Vail Resorts Inc. on Wednesday reported total skier visits up 12.5% for the season-to-date through Jan. 8, compared to the prior year period.
Vail also reported increases in lift ticket revenue, which rose 5.3%, ski school revenue, which was up 35.6%, dining revenue, which jumped 58%, and retail and rentals in North America, which saw growth of 34.4%.
“We are pleased to see the growth across the business,” CEO Kirsten Lynch said in a statement. “Increased staffing levels relative to the prior year period enabled our mountain resorts to deliver full operations of lifts and mountain terrain, and normal operations of important guest experiences such as our restaurants, lodging, ski and ride school, and rental and retail locations, which helped drive a return of ancillary spending.”
Lynch noted “improved conditions” at Vail’s Colorado, Utah, and Tahoe resorts along with the lifting of travel restrictions in Canada as helping drive the growth.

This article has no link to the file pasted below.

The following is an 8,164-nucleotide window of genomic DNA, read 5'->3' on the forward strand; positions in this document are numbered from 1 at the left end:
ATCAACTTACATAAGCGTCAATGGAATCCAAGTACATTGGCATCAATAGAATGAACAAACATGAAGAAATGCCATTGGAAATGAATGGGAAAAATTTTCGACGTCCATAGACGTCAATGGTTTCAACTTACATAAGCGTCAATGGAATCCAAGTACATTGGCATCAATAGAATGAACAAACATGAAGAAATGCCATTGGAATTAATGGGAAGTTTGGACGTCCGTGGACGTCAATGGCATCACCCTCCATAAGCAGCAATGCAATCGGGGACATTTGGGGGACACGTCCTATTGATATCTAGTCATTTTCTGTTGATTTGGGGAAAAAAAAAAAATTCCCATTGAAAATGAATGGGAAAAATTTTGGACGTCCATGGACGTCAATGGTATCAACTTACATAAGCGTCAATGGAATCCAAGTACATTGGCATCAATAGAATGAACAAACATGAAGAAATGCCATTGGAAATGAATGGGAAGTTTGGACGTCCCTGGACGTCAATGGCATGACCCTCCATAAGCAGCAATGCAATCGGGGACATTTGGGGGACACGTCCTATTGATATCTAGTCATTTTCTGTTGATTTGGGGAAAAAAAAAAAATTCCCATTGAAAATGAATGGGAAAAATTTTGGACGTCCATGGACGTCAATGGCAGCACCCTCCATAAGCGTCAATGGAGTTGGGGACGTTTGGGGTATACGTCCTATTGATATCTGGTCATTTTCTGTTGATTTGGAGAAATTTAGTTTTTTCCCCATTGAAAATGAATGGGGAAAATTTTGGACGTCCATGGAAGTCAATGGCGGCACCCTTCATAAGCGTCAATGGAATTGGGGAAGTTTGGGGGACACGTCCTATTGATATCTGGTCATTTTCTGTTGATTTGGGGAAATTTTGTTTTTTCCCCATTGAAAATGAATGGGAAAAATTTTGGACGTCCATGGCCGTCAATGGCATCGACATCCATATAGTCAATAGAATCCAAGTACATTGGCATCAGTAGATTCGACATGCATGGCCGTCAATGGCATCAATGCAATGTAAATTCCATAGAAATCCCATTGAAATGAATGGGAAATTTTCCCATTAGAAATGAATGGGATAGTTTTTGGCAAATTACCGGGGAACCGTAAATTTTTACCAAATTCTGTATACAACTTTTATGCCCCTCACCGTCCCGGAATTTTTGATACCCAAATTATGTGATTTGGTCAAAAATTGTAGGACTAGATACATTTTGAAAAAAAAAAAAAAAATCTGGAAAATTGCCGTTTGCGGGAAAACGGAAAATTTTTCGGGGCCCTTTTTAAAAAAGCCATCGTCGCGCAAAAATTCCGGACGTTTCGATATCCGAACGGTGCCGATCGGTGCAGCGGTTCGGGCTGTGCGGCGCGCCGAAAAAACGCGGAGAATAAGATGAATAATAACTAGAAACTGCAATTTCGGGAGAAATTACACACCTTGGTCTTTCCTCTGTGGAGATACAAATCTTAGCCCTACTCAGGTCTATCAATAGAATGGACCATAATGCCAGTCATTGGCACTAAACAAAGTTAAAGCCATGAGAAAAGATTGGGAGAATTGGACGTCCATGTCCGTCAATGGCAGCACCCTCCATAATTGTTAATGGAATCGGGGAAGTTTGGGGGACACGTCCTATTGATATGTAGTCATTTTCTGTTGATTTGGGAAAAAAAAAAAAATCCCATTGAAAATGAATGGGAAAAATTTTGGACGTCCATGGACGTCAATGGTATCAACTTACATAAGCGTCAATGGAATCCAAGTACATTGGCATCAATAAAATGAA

For the company’s western U.S. resorts, the season was hampered by bad weather that forced closures and caused flight cancellations or delays.
“Based on our significant base of pre-committed guests through advance commitment pass products, strong conditions across our western resorts, and current lodging booking trends, we believe that a portion of the visitation we originally expected over the holiday period will occur later in the season,” Lynch said.
The company, as a result of those delayed visits, said it now estimates resort earnings before interest, taxes, depreciation, and amortization to come in at the lower end of the guidance range it provided last year, which was $893 million to $947 million.
Shares of Vail stock were trading down 2.1% to $247.30 in afternoon trading Wednesday, for a market cap of $9.97 billion.
The company closed its fiscal year 2022, which ended July 31, with net income of $347.9 million on net revenue of $2.5 billion.